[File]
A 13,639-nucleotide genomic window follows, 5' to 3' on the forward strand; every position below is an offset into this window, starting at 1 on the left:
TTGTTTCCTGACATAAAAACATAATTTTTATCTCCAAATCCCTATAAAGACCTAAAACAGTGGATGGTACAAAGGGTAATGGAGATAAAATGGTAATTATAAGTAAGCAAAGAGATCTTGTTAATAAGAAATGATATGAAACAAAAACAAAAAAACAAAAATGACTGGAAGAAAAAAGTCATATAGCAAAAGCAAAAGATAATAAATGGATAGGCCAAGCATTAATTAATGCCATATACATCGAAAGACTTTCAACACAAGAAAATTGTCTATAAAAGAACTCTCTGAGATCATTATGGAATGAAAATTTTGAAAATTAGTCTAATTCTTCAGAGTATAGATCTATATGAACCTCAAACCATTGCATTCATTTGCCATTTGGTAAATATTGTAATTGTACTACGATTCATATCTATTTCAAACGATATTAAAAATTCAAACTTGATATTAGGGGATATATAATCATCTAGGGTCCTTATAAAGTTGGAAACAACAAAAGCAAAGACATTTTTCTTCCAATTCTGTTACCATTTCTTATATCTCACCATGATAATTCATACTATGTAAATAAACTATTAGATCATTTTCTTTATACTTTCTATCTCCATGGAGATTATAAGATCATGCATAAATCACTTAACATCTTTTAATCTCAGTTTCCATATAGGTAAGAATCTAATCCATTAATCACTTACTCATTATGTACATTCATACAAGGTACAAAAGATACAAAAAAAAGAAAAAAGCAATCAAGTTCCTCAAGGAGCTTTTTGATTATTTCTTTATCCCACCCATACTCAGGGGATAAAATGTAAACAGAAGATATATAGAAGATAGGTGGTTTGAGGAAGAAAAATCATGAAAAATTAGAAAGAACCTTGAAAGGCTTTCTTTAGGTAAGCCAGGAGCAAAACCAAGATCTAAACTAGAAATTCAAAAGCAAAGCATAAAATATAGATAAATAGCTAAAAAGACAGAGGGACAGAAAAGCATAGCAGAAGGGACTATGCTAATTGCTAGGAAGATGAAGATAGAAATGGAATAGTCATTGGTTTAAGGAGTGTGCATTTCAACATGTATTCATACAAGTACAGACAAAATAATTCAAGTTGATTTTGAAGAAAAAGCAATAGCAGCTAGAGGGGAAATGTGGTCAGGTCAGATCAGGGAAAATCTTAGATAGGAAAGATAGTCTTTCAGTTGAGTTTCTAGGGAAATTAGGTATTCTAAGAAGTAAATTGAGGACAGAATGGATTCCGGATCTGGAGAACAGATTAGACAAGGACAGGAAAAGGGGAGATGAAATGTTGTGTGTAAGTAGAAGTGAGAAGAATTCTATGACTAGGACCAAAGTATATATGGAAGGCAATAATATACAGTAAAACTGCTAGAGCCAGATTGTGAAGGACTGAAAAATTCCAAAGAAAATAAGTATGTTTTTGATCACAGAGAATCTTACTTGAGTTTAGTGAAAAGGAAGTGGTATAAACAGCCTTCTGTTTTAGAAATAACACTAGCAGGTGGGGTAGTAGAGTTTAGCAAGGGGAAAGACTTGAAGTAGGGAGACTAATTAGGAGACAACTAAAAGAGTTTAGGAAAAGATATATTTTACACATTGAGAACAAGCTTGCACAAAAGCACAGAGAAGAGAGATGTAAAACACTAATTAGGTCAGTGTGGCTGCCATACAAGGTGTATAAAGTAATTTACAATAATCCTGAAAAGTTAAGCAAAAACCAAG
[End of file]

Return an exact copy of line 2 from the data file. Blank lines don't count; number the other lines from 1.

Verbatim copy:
TTGTTTCCTGACATAAAAACATAATTTTTATCTCCAAATCCCTATAAAGACCTAAAACAGTGGATGGTACAAAGGGTAATGGAGATAAAATGGTAATTATAAGTAAGCAAAGAGATCTTGTTAATAAGAAATGATATGAAACAAAAACAAAAAAACAAAAATGACTGGAAGAAAAAAGTCATATAGCAAAAGCAAAAGATAATAAATGGATAGGCCAAGCATTAATTAATGCCATATACATCGAAAGACTTTCAACACAAGAAAATTGTCTATAAAAGAACTCTCTGAGATCATTATGGAATGAAAATTTTGAAAATTAGTCTAATTCTTCAGAGTATAGATCTATATGAACCTCAAACCATTGCATTCATTTGCCATTTGGTAAATATTGTAATTGTACTACGATTCATATCTATTTCAAACGATATTAAAAATTCAAACTTGATATTAGGGGATATATAATCATCTAGGGTCCTTATAAAGTTGGAAACAACAAAAGCAAAGACATTTTTCTTCCAATTCTGTTACCATTTCTTATATCTCACCATGATAATTCATACTATGTAAATAAACTATTAGATCATTTTCTTTATACTTTCTATCTCCATGGAGATTATAAGATCATGCATAAATCACTTAACATCTTTTAATCTCAGTTTCCATATAGGTAAGAATCTAATCCATTAATCACTTACTCATTATGTACATTCATACAAGGTACAAAAGATACAAAAAAAAGAAAAAAGCAATCAAGTTCCTCAAGGAGCTTTTTGATTATTTCTTTATCCCACCCATACTCAGGGGATAAAATGTAAACAGAAGATATATAGAAGATAGGTGGTTTGAGGAAGAAAAATCATGAAAAATTAGAAAGAACCTTGAAAGGCTTTCTTTAGGTAAGCCAGGAGCAAAACCAAGATCTAAACTAGAAATTCAAAAGCAAAGCATAAAATATAGATAAATAGCTAAAAAGACAGAGGGACAGAAAAGCATAGCAGAAGGGACTATGCTAATTGCTAGGAAGATGAAGATAGAAATGGAATAGTCATTGGTTTAAGGAGTGTGCATTTCAACATGTATTCATACAAGTACAGACAAAATAATTCAAGTTGATTTTGAAGAAAAAGCAATAGCAGCTAGAGGGGAAATGTGGTCAGGTCAGATCAGGGAAAATCTTAGATAGGAAAGATAGTCTTTCAGTTGAGTTTCTAGGGAAATTAGGTATTCTAAGAAGTAAATTGAGGACAGAATGGATTCCGGATCTGGAGAACAGATTAGACAAGGACAGGAAAAGGGGAGATGAAATGTTGTGTGTAAGTAGAAGTGAGAAGAATTCTATGACTAGGACCAAAGTATATATGGAAGGCAATAATATACAGTAAAACTGCTAGAGCCAGATTGTGAAGGACTGAAAAATTCCAAAGAAAATAAGTATGTTTTTGATCACAGAGAATCTTACTTGAGTTTAGTGAAAAGGAAGTGGTATAAACAGCCTTCTGTTTTAGAAATAACACTAGCAGGTGGGGTAGTAGAGTTTAGCAAGGGGAAAGACTTGAAGTAGGGAGACTAATTAGGAGACAACTAAAAGAGTTTAGGAAAAGATATATTTTACACATTGAGAACAAGCTTGCACAAAAGCACAGAGAAGAGAGATGTAAAACACTAATTAGGTCAGTGTGGCTGCCATACAAGGTGTATAAAGTAATTTACAATAATCCTGAAAAGTTAAGCAAAAACCAAG